Abstract Title:

Screening mammography in 350 women with breast implants: prevalence and findings of implant complications.

Abstract Source:

AJR Am J Roentgenol. 1992 Nov;159(5):973-8; discussion 979-81. PMID: 1414810

Abstract Author(s):

J M Destouet, B S Monsees, R F Oser, J R Nemecek, V L Young, T K Pilgram

Article Affiliation:

Mallinckrodt Institute of Radiology, St. Louis, MO 63110-1076.


OBJECTIVE: A series of screening mammograms in asymptomatic women with breast implants was reviewed to determine the prevalence of clinically silent sequelae of breast augmentation and to analyze the mammographic findings. MATERIALS AND METHODS: The screening mammograms of 350 consecutive women with implants were reviewed retrospectively by experienced mammographers. Any women who reported problems had a diagnostic examination and therefore were not included in our sample. Mammographic features of sequelae specific to implantation such as development of a fibrous capsule, periprosthetic calcification, implant herniation, and silicone leaks were tabulated. Additionally, modified compression (push-back) views, when obtained, were evaluated for their usefulness. RESULTS: Fibrous encapsulation of breast implants was seen in 257 (73%) of 350 women. Periprosthetic calcification was seen in 90 (26%), and 60 women (17%) had implant herniations. Sixteen women (5%) had implant failure as evidenced by silicone leak. Two of these women had bilateral implant failures. Surgical confirmation was attainable in only five of 16 women. Analysis of modified compression views demonstrated an overall improvement in visualization of breast tissue with this technique. Although the sample size is small, there was a significant increase in the amount of breast tissue seen with push-back views in women with submuscular implants. CONCLUSION: Our analysis revealed a wide range of mammographic findings in this group of asymptomatic women with breast augmentation. Especially worrisome is the 5% prevalence of unsuspected silicone extravasation. Additionally, we have demonstrated the usefulness of push-back views in this screening group, especially in women with submuscular implants.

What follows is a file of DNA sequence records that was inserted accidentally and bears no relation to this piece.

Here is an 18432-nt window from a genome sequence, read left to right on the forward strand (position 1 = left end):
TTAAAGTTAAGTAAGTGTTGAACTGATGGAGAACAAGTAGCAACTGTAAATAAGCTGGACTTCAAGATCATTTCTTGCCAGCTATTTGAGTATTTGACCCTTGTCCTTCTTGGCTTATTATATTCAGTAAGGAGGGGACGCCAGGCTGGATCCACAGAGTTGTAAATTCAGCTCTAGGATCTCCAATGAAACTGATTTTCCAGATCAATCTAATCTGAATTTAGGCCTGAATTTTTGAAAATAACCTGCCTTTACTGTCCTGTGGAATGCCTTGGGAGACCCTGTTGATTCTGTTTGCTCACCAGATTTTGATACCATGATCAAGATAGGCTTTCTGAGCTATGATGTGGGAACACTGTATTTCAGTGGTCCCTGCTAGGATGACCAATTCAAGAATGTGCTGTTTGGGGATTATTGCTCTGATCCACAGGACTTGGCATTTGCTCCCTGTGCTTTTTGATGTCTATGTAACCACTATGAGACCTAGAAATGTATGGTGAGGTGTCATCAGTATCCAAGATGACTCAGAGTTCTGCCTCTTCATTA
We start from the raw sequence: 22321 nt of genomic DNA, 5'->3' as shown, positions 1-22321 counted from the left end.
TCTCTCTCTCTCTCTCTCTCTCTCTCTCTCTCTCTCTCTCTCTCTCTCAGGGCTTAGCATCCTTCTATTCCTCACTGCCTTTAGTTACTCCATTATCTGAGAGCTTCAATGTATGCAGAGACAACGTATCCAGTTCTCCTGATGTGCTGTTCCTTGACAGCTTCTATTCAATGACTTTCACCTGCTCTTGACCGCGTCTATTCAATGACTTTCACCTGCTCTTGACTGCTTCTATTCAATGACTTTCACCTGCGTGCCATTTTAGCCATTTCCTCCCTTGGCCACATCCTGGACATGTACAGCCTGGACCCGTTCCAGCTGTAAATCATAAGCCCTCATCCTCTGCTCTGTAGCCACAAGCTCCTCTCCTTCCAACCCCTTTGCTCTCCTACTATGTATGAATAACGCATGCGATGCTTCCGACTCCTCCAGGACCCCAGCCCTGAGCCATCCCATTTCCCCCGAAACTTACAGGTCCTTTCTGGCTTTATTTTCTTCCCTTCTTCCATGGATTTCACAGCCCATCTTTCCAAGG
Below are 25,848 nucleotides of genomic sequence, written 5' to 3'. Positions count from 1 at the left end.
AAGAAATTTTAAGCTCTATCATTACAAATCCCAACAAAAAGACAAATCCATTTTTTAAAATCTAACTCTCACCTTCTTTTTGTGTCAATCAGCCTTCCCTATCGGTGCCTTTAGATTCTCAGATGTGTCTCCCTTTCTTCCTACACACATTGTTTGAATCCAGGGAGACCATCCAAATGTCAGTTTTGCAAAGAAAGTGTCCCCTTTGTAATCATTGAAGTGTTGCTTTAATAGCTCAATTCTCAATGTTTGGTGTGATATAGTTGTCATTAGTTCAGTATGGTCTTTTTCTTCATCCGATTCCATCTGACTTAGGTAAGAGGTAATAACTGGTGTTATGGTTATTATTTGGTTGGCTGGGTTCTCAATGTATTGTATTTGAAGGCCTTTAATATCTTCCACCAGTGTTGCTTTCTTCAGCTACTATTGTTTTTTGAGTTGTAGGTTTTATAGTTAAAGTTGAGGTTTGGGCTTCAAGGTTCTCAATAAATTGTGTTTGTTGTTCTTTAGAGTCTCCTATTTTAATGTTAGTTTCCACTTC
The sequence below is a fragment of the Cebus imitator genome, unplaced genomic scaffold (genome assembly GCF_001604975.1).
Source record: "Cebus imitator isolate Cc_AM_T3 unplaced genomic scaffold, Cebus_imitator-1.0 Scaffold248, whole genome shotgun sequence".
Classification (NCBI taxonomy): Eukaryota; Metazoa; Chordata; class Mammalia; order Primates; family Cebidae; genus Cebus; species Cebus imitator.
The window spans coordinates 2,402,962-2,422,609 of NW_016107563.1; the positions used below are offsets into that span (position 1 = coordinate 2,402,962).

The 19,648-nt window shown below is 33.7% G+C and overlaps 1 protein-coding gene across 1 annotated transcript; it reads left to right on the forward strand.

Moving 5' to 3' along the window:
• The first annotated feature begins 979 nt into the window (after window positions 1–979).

Study Type : Human Study
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